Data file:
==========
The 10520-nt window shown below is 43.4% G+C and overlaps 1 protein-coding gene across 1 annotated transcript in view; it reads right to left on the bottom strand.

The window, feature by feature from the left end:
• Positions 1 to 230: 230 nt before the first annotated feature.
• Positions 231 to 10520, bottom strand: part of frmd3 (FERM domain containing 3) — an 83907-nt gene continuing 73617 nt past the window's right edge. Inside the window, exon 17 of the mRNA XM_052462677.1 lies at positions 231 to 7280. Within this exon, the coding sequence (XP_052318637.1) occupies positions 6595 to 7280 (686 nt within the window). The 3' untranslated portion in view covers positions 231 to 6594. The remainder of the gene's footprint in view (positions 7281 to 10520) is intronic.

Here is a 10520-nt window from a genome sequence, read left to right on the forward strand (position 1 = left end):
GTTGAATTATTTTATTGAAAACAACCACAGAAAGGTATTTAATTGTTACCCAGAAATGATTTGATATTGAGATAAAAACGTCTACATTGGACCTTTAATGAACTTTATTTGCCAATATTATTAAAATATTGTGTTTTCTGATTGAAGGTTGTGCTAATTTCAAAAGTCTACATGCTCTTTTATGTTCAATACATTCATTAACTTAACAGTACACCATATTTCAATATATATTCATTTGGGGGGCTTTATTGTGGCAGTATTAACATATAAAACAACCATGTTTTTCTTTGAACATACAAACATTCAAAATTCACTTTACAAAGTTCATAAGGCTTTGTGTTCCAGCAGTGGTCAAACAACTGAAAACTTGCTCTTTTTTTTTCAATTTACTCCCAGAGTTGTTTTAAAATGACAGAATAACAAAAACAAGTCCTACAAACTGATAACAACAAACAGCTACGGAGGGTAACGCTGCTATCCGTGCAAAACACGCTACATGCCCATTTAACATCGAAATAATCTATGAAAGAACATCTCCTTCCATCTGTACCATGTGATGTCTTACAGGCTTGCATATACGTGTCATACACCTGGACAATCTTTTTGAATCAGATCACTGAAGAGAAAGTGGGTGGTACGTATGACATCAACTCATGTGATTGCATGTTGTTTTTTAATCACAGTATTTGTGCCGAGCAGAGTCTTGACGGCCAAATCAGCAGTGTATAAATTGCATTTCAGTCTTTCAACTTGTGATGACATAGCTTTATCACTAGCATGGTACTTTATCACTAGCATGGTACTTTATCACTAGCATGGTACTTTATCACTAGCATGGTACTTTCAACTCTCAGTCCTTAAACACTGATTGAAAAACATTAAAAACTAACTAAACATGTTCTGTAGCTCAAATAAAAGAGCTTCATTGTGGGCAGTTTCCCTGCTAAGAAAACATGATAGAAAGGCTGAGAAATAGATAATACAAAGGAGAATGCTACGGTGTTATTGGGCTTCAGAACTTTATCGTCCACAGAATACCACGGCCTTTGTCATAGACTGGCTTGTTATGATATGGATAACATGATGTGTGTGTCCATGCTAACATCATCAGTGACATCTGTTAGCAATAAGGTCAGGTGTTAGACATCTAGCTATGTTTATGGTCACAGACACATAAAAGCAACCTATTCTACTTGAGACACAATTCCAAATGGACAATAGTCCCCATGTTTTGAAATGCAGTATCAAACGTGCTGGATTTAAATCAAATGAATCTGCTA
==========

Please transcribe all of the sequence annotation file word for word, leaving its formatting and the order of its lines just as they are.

The 10520-nt window shown below is 43.4% G+C and overlaps 1 protein-coding gene across 1 annotated transcript in view; it reads right to left on the bottom strand.

The window, feature by feature from the left end:
• Positions 1 to 230: 230 nt before the first annotated feature.
• Positions 231 to 10520, bottom strand: part of frmd3 (FERM domain containing 3) — an 83907-nt gene continuing 73617 nt past the window's right edge. Inside the window, exon 17 of the mRNA XM_052462677.1 lies at positions 231 to 7280. Within this exon, the coding sequence (XP_052318637.1) occupies positions 6595 to 7280 (686 nt within the window). The 3' untranslated portion in view covers positions 231 to 6594. The remainder of the gene's footprint in view (positions 7281 to 10520) is intronic.

Here is a 10520-nt window from a genome sequence, read left to right on the forward strand (position 1 = left end):
GTTGAATTATTTTATTGAAAACAACCACAGAAAGGTATTTAATTGTTACCCAGAAATGATTTGATATTGAGATAAAAACGTCTACATTGGACCTTTAATGAACTTTATTTGCCAATATTATTAAAATATTGTGTTTTCTGATTGAAGGTTGTGCTAATTTCAAAAGTCTACATGCTCTTTTATGTTCAATACATTCATTAACTTAACAGTACACCATATTTCAATATATATTCATTTGGGGGGCTTTATTGTGGCAGTATTAACATATAAAACAACCATGTTTTTCTTTGAACATACAAACATTCAAAATTCACTTTACAAAGTTCATAAGGCTTTGTGTTCCAGCAGTGGTCAAACAACTGAAAACTTGCTCTTTTTTTTTCAATTTACTCCCAGAGTTGTTTTAAAATGACAGAATAACAAAAACAAGTCCTACAAACTGATAACAACAAACAGCTACGGAGGGTAACGCTGCTATCCGTGCAAAACACGCTACATGCCCATTTAACATCGAAATAATCTATGAAAGAACATCTCCTTCCATCTGTACCATGTGATGTCTTACAGGCTTGCATATACGTGTCATACACCTGGACAATCTTTTTGAATCAGATCACTGAAGAGAAAGTGGGTGGTACGTATGACATCAACTCATGTGATTGCATGTTGTTTTTTAATCACAGTATTTGTGCCGAGCAGAGTCTTGACGGCCAAATCAGCAGTGTATAAATTGCATTTCAGTCTTTCAACTTGTGATGACATAGCTTTATCACTAGCATGGTACTTTATCACTAGCATGGTACTTTATCACTAGCATGGTACTTTATCACTAGCATGGTACTTTCAACTCTCAGTCCTTAAACACTGATTGAAAAACATTAAAAACTAACTAAACATGTTCTGTAGCTCAAATAAAAGAGCTTCATTGTGGGCAGTTTCCCTGCTAAGAAAACATGATAGAAAGGCTGAGAAATAGATAATACAAAGGAGAATGCTACGGTGTTATTGGGCTTCAGAACTTTATCGTCCACAGAATACCACGGCCTTTGTCATAGACTGGCTTGTTATGATATGGATAACATGATGTGTGTGTCCATGCTAACATCATCAGTGACATCTGTTAGCAATAAGGTCAGGTGTTAGACATCTAGCTATGTTTATGGTCACAGACACATAAAAGCAACCTATTCTACTTGAGACACAATTCCAAATGGACAATAGTCCCCATGTTTTGAAATGCAGTATCAAACGTGCTGGATTTAAATCAAATGAATCTGCTA